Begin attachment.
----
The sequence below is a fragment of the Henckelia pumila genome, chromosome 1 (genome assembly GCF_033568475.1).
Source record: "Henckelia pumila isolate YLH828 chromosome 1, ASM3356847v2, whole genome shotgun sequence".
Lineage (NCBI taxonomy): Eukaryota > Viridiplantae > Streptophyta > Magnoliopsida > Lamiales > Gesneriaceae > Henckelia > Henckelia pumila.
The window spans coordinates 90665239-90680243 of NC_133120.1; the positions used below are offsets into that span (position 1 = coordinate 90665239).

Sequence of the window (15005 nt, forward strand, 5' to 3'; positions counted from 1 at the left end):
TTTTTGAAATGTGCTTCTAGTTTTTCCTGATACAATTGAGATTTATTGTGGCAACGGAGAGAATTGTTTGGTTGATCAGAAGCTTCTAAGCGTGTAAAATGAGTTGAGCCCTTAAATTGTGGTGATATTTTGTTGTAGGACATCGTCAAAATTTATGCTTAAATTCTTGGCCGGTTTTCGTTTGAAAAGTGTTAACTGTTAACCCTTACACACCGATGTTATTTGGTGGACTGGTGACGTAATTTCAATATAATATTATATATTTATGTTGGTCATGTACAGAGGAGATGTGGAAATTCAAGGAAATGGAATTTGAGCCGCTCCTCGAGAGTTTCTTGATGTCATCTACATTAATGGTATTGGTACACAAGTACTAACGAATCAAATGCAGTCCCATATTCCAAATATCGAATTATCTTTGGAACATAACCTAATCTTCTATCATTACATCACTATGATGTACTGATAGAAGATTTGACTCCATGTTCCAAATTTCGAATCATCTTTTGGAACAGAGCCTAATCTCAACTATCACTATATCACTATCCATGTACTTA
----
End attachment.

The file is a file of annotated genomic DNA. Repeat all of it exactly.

The sequence below is a fragment of the Henckelia pumila genome, chromosome 1 (genome assembly GCF_033568475.1).
Source record: "Henckelia pumila isolate YLH828 chromosome 1, ASM3356847v2, whole genome shotgun sequence".
Lineage (NCBI taxonomy): Eukaryota > Viridiplantae > Streptophyta > Magnoliopsida > Lamiales > Gesneriaceae > Henckelia > Henckelia pumila.
The window spans coordinates 90665239-90680243 of NC_133120.1; the positions used below are offsets into that span (position 1 = coordinate 90665239).

Sequence of the window (15005 nt, forward strand, 5' to 3'; positions counted from 1 at the left end):
TTTTTGAAATGTGCTTCTAGTTTTTCCTGATACAATTGAGATTTATTGTGGCAACGGAGAGAATTGTTTGGTTGATCAGAAGCTTCTAAGCGTGTAAAATGAGTTGAGCCCTTAAATTGTGGTGATATTTTGTTGTAGGACATCGTCAAAATTTATGCTTAAATTCTTGGCCGGTTTTCGTTTGAAAAGTGTTAACTGTTAACCCTTACACACCGATGTTATTTGGTGGACTGGTGACGTAATTTCAATATAATATTATATATTTATGTTGGTCATGTACAGAGGAGATGTGGAAATTCAAGGAAATGGAATTTGAGCCGCTCCTCGAGAGTTTCTTGATGTCATCTACATTAATGGTATTGGTACACAAGTACTAACGAATCAAATGCAGTCCCATATTCCAAATATCGAATTATCTTTGGAACATAACCTAATCTTCTATCATTACATCACTATGATGTACTGATAGAAGATTTGACTCCATGTTCCAAATTTCGAATCATCTTTTGGAACAGAGCCTAATCTCAACTATCACTATATCACTATCCATGTACTTA